Speaking with Sailors Force Master Chief Petty Officer (SS) John J. Snyder, Naval Education and Training Command Instructors Enabling the Number 1133 | August 2011 www.navy.mil Global Force for Good Secretar y of the Nav y The Honorable Ray Mabus Shipmates, Chief of Naval Operations O Adm. Gary Roughead ur Navy and Marine Corps Team have Nav y Chief of Infor mation incredible ships, aircraft, and other Rear Adm. Dennis Moynihan weapons as tools to succeed in their mis- sion. But, without the men and women who serve this nation in the greatest maritime force in the world you might as well take DEFENSE MEDIA ACTIVIT Y our fleet, moor it to a pier, hangar the air- Chief of Production Dennis Casaday craft, and defuel our tanks. Chief of Publishing The people who develop that incredible force are Lt. Cmdr. Ohene Gyapong the thousands of Naval Education and Training Com- Nav y Liaison Element mand (NETC) instructors at more than 230 training Cmdr. Joe Carpenter commands, detachments and associated units around Lt. John Fage the world. These talented instructors take the civil- ians who volunteer to serve our nation and instill in EDITORIAL them the skills and abilities required to succeed. E d i t o r/ L C P O From the South China Sea, to the sands and moun- baccalaureate levels in Instructional Methodology, and MCC(SW/AW) AnTuan D. Guerry tains of Afghanistan, and from the ice of Antarctica Educational Leadership. LPO to the rivers of Africa, South America and Asia, the Each year NETC selects the, “best of the best,” as MC1(SW/AW) Andrew Meyers demand for our maritime forces is high, and we are our Instructors of the Year are honored at a major Photo Editor MC2(EXW) Todd Frantom responding with more agility and flexibility than ever event held at the Navy Memorial. Lt. David Tebbe, Staf f before. We are able to succeed because our Sailors re- from the Navy and Marine Corps Intelligence Training MC3(SW) Mikelle D. Smith ceive the best training in the world. There is no doubt Center (NMITC), Dam Neck, Va., was selected as the MC3 Shannon Burns that the men and women of the Naval Education and 2010 Officer Instructor of the Year, and summed up MC3(SW) David Danals Training Command enable the Navy to be a Global his job this way: Force for Good. “It is truly a privilege to walk into the classroom L AYOUT AND DE SIGN Those who volunteer to return to the schoolhouse every day and teach the future of naval intelligence. I Timothy Mazurek from the fleet, to become instructors, are taking a have the opportunity to influence the lives and careers Illustration natural step in their individual progression as leaders. of these young men and women who will go on to Robb Gensic Instructors develop the next generation of Sailors and defend our great nation. It is a sacred duty.” the impact of their commitment to excellence is felt far Instructor duty is important to supporting the fleet, All Hands (USPS 372-970; ISSN 0002-5577) Number into the future as graduates deploy around the world. and potentially career-enhancing for an individual; 1131 is published monthly by the Defense Media While developing others, instructors are also gain- therefore a very rigid screening process is in place for Activity, Production Department, 6700 Taylor Avenue, Ft. Meade, MD 20755. Periodicals postage paid at ing valuable skills for their own career. As a specialist Sailors interested in becoming instructors. Washington, D.C. and at additional mailing offices. in a specific area, instructors are immersed in the Start with a review of your service record with your Subscriptions: For sale by the Superintendent of Documents, U.S. Government Printing Office, knowledge, skills and abilities of their career field. command career counselor and discussions with your Washington, D.C. 20402 or call 202/512-1800. Subscription prices $45 (domestic)/$54 (foreign); The benefits are largely reflected in the promotion detailer. Among other criteria, prospective candidates $7.50 (single copy domestic)/$9 (single copy rates for Sailors on instructor duty. In 2010, almost must meet evaluation standards and physical fitness foreign). Postmaster: Send address changes to All Hands, Defense Media Activity - Anacostia 300 first class petty officers within the NETC domain requirements, and be willing to obligate service for 36 Production Department, 2713 Mitscher Rd., S.W., Anacostia Annex, D.C. 20373-5819 Editorial were selected to become chief petty officers. When in- months. Finally, candidates must have their command- Offices: Send submissions and correspondence structors earn their Master Training Specialist (MTS) ing officer’s recommendation. to Defense Media Activity – Anacostia Production Department, ATTN: Editor, 2713 Mitscher Rd., qualification, they are preparing themselves for the The U.S. Navy has many challenging and inspiring S.W., Anacostia Annex, D.C. 20373-5819 Tel: DSN rigors of a military classroom and earning potential jobs that are crucial to the continued support and de- 288-4171 or 202/433-4171 Fax: DSN 288-4747 or 202/433-4747 E-Mail: email@example.com college credit. The Navy’s MTS program has been fense of our nation. Each and every one of those roles Message: Authorization: The Secretary of the Navy has determined this publication is necessary in evaluated by the American Council on Education for begins with the quality training Sailors receive. Are the transaction of business required by law of recommended academic credit at the associate and you up to the challenge? the Department of the Navy. Funds for printing this publication have been approved by the Navy Publications and Printing Committee. 4 A L L H A N D S | A u g u s t 2 0 1 1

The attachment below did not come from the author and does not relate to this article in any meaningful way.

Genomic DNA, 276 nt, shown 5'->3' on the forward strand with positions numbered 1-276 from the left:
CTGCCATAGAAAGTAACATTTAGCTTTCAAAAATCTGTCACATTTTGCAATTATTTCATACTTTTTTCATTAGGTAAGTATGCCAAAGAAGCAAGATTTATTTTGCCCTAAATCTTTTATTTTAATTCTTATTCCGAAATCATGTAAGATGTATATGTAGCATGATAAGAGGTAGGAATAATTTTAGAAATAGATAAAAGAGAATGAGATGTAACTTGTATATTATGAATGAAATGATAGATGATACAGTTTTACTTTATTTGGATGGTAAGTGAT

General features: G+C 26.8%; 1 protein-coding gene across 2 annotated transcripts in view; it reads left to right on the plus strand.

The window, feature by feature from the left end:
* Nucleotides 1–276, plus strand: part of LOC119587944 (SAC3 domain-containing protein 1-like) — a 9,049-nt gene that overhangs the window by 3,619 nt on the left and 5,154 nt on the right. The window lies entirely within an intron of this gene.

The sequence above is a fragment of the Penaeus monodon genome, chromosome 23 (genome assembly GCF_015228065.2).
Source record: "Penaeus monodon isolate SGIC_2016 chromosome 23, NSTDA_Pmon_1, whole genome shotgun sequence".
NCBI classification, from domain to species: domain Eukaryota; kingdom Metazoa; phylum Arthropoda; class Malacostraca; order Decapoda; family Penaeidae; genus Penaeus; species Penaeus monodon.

Around the Fleet Mandatory administrative sepa- ration will continue for Sailors who have failed three PFAs within the most recent four-year period. While the instruction allows for waivers for those with three PFA failures, indi- viduals may still face separation and may be prevented from transferring, reenlisting or extending in-service. The instruction also stresses that passing the physical fitness assess- ment is a requirement for continued Navy service and failure to meet these requirements can result in ad- ministrative separation processing. The Physical Readiness Program Operating Guide is now in place,Photo by MCSN Peter D. Melkus accompanied by an updated version of the Navy Nutrition Guide and Fitness Enhancement Program (FEP) guidance that will reside online at the Navy Physical Readiness web page. The new guide incorporates policy guidance from OPNAVINST Aviation Ordnanceman 3rd Class Jerome Acquahjameson, from Ghana, West Africa, encourages Aviation 6110.1H and NAVADMINs 293/06, Ordnanceman Airman Jossie O. Marquez Ruiz, from Ponce, Puerto Rico, to do a few more push-ups during a 277/08, 073/09, 247/09 and 131/10. physical readiness test in the hangar bay of USS Enterprise (CVN 65). “A Sailor can achieve long-term health and fitness by making regular Revised Instruction Announces physical activity and a solid nutri- tion plan a lifestyle priority. That Changes to Physical Readiness Program commitment is consistent with Navy Core Values and helps ensure Sailors remain competitive,” said Bill Moore, I n order to improve the overall health of Sailors and enhance the administration and execution of the Physical Readiness Program, Navy recently announced the Physical Readiness Program director. “Every Sailor competes to stay and fitness is one component of this process. For a full explanation of the changes, read NAVADMIN 203/11 at revision of OPNAVINST 6110.1J in NAVADMIN 203/11. www.public.navy.mil/bupers-npc/reference/messages/Documents/NAV- The revised instruction will strengthen program compliance, im- ADMINS/NAV2011/NAV11203.txt prove physical fitness assessment (PFA) documentation and encourage For more news from Navy Personnel Command, visit www.navy.mil/ Sailors to maintain the level of physical fitness required to support mis- local/npc. sion readiness. This is the first major revision to the physical readiness program since 2005. Story courtesy of Navy Personnel Command “We reduced the instruction to just what leadership needs to know Public Affairs Office, Millington, Tenn. and the rest is contained in the Physical Readiness Program Operat- ing Guide, which will be a how-to manual,” said Bill Moore, Physical Readiness Program director. “It will provide information, procedural Restructuring of Enlisted Advancement guidance, and supplementary information.” Exams Begins September 2012 Several changes are reflected in the new instruction, including the requirement to complete the medical screening process prior to partici- The Navy recently announced the restructuring of advancement pating in the PFA as well as a reduction of the number of PRT scoring exams to give greater focus on technical rating knowledge, in NAVAD- categories to five, ranging from “outstanding” to “failure.” MIN 197/11. The rules have also changed regarding medical waivers. Sailors The restructured examinations decrease the number of questions granted two medical waivers in a 12-month period will be referred to a from 200 to 175, and increase the emphasis on rating-specific technical medical treatment facility for a medical evaluation board. questions. The first advancement examination cycle implementing the In addition, failing the body composition assessment (BCA) is now new change is Cycle 216 in September 2012. Advancement candidates considered an overall PFA failure and Sailors can no longer request a who will take the September enlisted examinations include active duty, “bad day” exception for the BCA and are limited to one PRT retest for a full time support, active guard and reserve, and canvass recruiters. given PFA cycle. 6 A L L H A N D S | A u g u s t 2 0 1 1